Taking knowledge for health the extra mile: participatory evaluation of a mobile phone intervention for community health workers in Malawi.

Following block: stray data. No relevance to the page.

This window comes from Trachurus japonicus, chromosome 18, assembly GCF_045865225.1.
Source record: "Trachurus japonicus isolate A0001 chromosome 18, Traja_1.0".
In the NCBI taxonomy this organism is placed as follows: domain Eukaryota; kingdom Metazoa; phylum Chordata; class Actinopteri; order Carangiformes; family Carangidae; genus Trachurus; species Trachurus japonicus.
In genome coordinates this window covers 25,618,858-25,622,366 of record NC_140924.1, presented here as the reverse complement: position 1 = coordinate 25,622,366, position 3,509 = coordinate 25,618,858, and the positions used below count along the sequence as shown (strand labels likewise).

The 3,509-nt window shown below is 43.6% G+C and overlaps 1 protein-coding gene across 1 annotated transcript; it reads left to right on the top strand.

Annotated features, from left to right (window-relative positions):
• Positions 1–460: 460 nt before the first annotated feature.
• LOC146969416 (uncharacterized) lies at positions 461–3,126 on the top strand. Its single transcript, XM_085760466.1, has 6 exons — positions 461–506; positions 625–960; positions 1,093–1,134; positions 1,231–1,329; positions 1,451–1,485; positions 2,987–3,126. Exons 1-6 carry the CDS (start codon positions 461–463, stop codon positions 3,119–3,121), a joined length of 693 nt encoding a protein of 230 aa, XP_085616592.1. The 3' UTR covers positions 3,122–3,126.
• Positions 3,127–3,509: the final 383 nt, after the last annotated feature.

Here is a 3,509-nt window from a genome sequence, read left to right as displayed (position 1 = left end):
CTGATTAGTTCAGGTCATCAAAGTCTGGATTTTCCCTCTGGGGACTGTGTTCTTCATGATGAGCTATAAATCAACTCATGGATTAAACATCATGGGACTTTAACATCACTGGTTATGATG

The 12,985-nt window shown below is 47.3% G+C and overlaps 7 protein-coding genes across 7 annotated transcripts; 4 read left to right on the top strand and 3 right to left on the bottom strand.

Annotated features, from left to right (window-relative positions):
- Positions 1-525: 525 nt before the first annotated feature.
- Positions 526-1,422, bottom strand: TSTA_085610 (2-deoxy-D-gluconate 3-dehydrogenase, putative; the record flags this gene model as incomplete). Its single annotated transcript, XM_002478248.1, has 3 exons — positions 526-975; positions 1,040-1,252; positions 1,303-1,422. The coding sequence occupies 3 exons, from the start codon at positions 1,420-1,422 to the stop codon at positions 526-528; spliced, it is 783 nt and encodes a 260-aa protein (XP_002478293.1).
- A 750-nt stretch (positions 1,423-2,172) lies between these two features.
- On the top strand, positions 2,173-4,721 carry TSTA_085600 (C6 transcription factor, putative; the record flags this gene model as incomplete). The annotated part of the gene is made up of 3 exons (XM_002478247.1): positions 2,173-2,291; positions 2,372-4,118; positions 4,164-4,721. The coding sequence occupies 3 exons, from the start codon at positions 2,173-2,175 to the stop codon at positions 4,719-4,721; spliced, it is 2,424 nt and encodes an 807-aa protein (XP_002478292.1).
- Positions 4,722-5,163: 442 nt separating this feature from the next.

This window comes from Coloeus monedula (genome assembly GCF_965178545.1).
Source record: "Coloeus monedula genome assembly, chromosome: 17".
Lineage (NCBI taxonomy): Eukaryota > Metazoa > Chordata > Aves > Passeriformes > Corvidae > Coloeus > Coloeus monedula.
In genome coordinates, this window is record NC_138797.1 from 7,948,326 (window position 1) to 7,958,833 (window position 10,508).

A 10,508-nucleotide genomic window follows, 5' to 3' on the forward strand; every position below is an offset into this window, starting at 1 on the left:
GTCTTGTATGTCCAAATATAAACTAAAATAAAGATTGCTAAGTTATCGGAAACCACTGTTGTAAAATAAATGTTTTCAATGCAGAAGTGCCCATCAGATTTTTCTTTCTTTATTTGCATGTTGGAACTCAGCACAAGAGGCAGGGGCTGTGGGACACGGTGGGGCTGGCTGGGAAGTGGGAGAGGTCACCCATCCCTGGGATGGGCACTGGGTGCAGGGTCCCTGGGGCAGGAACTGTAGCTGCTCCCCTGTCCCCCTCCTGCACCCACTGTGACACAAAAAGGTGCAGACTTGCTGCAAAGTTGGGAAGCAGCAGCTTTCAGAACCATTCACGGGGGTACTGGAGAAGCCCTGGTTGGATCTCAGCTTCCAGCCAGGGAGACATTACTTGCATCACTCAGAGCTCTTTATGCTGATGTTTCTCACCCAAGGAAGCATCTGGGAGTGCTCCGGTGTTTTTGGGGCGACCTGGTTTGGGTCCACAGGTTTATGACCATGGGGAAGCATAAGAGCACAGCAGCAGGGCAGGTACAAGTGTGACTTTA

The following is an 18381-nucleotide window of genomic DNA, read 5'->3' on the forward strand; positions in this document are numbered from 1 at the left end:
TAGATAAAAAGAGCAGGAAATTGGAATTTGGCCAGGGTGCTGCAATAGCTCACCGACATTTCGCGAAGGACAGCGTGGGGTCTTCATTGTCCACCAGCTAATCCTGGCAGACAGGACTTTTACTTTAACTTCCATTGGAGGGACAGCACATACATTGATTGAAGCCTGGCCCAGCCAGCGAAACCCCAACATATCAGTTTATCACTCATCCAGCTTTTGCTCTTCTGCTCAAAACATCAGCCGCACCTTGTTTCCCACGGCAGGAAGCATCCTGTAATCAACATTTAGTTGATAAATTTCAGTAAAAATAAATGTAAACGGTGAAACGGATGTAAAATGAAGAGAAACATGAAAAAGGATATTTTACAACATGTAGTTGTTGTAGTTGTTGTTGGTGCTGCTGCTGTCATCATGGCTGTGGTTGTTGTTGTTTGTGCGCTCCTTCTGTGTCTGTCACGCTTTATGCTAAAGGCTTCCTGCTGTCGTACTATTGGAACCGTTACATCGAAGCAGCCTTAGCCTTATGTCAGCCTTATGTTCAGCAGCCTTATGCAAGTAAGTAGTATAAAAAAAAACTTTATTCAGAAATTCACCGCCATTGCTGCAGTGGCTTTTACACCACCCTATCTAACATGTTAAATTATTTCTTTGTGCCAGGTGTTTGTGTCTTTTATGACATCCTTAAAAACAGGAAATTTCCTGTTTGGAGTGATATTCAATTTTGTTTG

In Malawi, where the majority of the population resides in rural areas, community health workers (CHWs) are the first, and often only, providers of health services. An assessment of health information needs, however, found that these frontline workers often lacked essential health information. A pilot project, implemented in 2 rural districts of Malawi between 2010 and 2011, introduced a mobile phone system to strengthen knowledge exchange within networks of CHWs and district staff. To evaluate the mobile phone intervention, a participatory evaluation method called Net-Map was used, an approach built on traditional social network analysis. Together, CHWs and district personnel discussed information needs and gaps and the roles of different actors in their information networks. They then used drawings and 3-dimensional objects to create baseline and endline maps showing the linkages and levels of influence among members of the information network. Net-Map provided them with powerful evidence of differences before and after the mobile phone initiative. At baseline, CHWs were not mentioned as actors in the information network, while at endline they were seen to have significant connections with colleagues, beneficiaries, supervisors, and district health facilities, as both recipients and providers of information. Focus groups with CHWs complemented the Net-Map findings with reports of increased self-confidence and greater trust by their communities. These qualitative results were bolstered by surveys that showed decreases in stockouts of essential medicines, lower communication costs, wider service coverage, and more efficient referrals. As an innovative, participatory form of social network analysis, Net-Map yielded important visual, quantitative, and qualitative information at reasonable cost.
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